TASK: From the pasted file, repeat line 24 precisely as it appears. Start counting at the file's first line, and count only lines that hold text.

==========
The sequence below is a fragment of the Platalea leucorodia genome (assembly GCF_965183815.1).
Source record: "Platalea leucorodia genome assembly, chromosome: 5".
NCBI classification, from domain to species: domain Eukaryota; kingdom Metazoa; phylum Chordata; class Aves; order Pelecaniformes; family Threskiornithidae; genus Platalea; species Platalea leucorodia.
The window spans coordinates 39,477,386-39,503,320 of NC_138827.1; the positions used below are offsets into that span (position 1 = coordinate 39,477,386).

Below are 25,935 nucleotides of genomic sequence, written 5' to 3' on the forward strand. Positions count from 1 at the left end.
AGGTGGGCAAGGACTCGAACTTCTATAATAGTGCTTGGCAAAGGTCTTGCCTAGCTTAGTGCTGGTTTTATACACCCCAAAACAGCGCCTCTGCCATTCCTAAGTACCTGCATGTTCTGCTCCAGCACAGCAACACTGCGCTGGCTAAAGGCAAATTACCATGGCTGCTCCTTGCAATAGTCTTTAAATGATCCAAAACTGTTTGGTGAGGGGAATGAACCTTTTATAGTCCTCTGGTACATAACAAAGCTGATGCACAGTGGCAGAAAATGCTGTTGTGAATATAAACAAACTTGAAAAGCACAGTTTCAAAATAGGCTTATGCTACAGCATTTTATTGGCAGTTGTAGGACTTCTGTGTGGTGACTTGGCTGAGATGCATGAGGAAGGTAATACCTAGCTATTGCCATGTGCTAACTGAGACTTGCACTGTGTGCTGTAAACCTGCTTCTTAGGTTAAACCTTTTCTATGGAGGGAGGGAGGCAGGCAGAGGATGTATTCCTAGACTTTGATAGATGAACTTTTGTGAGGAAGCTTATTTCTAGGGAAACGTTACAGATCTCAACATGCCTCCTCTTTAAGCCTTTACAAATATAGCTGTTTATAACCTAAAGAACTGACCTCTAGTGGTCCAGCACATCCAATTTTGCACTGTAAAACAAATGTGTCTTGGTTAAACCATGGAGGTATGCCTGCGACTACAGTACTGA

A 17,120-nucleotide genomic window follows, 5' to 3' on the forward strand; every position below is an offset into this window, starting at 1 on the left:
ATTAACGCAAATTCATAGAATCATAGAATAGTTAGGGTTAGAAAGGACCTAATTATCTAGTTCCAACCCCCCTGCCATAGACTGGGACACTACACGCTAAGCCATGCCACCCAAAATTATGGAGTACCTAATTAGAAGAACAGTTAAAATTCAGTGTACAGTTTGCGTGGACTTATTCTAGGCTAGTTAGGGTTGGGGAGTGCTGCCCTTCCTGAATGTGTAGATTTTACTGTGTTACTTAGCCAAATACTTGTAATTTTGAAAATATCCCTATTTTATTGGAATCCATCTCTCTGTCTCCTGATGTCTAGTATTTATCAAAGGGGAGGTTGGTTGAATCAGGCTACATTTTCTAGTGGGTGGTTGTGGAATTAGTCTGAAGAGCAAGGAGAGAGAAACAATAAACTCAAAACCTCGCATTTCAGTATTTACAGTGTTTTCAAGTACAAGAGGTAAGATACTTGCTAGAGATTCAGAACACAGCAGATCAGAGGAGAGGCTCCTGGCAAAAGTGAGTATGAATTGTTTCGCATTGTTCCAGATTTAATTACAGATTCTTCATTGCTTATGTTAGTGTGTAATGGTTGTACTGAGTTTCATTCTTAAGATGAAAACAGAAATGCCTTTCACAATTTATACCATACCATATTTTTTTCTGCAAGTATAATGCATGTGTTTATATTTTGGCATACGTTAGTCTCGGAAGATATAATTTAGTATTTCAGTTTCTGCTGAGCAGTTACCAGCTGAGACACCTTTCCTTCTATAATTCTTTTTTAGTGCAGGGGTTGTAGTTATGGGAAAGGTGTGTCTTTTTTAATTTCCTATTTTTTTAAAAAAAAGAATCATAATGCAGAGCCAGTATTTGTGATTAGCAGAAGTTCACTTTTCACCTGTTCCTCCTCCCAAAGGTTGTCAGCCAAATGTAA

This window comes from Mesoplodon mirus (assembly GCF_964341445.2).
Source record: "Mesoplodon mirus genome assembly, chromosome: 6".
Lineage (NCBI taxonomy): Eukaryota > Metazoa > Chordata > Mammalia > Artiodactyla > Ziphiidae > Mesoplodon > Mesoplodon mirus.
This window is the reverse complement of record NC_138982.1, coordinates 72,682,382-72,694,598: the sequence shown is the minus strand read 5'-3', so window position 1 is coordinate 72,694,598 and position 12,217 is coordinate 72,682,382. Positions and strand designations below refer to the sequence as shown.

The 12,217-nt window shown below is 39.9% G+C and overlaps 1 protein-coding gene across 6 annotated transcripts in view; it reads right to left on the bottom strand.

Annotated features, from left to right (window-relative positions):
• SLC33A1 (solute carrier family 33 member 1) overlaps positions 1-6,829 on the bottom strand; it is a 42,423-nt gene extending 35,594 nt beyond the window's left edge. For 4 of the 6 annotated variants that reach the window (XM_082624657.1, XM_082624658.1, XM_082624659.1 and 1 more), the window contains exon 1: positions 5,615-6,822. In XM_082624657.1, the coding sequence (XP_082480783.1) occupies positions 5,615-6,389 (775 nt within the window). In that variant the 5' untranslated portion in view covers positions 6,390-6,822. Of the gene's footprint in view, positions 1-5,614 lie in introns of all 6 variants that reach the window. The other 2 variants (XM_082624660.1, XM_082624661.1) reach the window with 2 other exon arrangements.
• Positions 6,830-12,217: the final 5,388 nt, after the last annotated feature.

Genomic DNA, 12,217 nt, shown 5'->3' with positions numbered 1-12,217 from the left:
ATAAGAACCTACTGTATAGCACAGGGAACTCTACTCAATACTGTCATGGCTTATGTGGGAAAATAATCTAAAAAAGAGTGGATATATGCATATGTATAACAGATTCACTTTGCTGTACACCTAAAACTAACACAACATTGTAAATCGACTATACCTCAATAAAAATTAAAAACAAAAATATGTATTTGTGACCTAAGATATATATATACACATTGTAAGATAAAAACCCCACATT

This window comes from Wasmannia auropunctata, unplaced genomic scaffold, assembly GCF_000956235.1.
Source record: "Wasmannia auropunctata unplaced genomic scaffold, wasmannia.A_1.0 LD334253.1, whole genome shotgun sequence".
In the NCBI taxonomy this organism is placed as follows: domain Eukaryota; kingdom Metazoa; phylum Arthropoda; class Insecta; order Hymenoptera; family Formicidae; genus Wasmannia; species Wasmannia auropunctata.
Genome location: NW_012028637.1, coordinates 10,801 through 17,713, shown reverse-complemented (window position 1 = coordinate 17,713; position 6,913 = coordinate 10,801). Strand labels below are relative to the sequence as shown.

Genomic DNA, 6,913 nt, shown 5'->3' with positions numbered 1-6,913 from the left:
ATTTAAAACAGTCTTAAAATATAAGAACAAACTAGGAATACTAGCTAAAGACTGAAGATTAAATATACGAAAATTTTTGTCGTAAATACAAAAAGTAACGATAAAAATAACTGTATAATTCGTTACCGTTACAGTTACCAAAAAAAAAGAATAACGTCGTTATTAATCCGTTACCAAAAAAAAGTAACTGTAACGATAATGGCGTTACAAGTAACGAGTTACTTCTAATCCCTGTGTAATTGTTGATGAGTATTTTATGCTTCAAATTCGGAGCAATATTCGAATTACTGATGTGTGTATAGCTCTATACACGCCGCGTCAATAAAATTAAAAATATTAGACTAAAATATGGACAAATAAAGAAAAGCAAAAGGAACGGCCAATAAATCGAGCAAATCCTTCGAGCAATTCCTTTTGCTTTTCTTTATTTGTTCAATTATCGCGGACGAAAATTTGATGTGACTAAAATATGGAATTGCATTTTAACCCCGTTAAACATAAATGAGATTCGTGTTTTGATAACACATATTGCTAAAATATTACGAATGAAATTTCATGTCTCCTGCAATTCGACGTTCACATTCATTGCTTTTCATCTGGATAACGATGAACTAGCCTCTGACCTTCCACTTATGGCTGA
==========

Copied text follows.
ATTTAAAACAGTCTTAAAATATAAGAACAAACTAGGAATACTAGCTAAAGACTGAAGATTAAATATACGAAAATTTTTGTCGTAAATACAAAAAGTAACGATAAAAATAACTGTATAATTCGTTACCGTTACAGTTACCAAAAAAAAAGAATAACGTCGTTATTAATCCGTTACCAAAAAAAAGTAACTGTAACGATAATGGCGTTACAAGTAACGAGTTACTTCTAATCCCTGTGTAATTGTTGATGAGTATTTTATGCTTCAAATTCGGAGCAATATTCGAATTACTGATGTGTGTATAGCTCTATACACGCCGCGTCAATAAAATTAAAAATATTAGACTAAAATATGGACAAATAAAGAAAAGCAAAAGGAACGGCCAATAAATCGAGCAAATCCTTCGAGCAATTCCTTTTGCTTTTCTTTATTTGTTCAATTATCGCGGACGAAAATTTGATGTGACTAAAATATGGAATTGCATTTTAACCCCGTTAAACATAAATGAGATTCGTGTTTTGATAACACATATTGCTAAAATATTACGAATGAAATTTCATGTCTCCTGCAATTCGACGTTCACATTCATTGCTTTTCATCTGGATAACGATGAACTAGCCTCTGACCTTCCACTTATGGCTGA